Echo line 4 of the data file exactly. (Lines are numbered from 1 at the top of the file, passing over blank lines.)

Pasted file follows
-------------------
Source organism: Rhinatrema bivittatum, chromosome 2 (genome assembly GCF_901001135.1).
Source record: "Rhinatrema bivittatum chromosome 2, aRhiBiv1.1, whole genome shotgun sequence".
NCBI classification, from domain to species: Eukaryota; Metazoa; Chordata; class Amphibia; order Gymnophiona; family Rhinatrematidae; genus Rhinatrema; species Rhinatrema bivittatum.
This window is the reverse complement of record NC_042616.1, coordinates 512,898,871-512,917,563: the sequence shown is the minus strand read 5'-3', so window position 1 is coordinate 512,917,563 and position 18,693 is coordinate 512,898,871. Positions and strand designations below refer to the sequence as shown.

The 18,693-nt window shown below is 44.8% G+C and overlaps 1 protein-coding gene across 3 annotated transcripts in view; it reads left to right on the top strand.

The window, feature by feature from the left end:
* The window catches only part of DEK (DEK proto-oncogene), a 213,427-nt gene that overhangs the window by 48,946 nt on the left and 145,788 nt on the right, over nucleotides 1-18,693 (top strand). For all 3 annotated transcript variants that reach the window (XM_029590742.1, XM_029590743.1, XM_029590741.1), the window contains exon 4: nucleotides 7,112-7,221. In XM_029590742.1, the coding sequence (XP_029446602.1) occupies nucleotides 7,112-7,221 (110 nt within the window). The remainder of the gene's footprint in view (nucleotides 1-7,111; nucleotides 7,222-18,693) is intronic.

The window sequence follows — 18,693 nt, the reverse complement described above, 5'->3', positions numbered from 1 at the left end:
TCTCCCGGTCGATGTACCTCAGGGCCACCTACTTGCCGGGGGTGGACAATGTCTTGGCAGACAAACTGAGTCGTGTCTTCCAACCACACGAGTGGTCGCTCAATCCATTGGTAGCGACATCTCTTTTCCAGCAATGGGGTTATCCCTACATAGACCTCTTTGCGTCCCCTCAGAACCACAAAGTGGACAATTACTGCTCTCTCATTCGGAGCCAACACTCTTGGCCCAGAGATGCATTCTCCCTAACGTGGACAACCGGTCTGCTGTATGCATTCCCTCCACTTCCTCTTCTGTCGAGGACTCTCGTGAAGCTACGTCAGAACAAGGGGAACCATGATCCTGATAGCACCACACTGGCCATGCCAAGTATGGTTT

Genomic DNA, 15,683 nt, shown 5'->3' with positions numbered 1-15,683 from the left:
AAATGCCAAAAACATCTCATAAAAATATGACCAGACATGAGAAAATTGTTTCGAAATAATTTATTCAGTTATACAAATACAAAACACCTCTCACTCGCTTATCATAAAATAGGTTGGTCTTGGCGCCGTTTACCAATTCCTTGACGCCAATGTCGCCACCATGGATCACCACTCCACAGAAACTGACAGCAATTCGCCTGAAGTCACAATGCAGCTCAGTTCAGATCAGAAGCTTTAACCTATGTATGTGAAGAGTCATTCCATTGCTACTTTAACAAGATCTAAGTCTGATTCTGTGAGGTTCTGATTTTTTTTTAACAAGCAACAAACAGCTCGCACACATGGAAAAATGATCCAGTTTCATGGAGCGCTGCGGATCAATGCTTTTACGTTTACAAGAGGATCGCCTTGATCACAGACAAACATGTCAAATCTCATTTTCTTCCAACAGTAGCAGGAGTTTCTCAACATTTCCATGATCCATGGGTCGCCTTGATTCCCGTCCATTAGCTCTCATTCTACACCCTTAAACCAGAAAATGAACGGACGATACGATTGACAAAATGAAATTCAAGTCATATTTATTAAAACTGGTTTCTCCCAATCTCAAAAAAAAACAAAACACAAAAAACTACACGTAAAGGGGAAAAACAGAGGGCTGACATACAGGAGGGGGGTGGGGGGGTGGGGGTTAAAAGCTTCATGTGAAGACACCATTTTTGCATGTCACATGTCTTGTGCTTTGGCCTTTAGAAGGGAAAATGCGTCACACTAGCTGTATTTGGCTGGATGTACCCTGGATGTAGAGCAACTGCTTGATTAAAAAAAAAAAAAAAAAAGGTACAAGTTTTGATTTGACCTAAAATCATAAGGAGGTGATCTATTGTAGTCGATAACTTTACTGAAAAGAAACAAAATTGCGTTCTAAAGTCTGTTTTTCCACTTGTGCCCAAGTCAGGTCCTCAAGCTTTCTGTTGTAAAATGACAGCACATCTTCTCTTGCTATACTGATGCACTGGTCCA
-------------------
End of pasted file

This window is the reverse complement of record NC_042616.1, coordinates 512,898,871-512,917,563: the sequence shown is the minus strand read 5'-3', so window position 1 is coordinate 512,917,563 and position 18,693 is coordinate 512,898,871. Positions and strand designations below refer to the sequence as shown.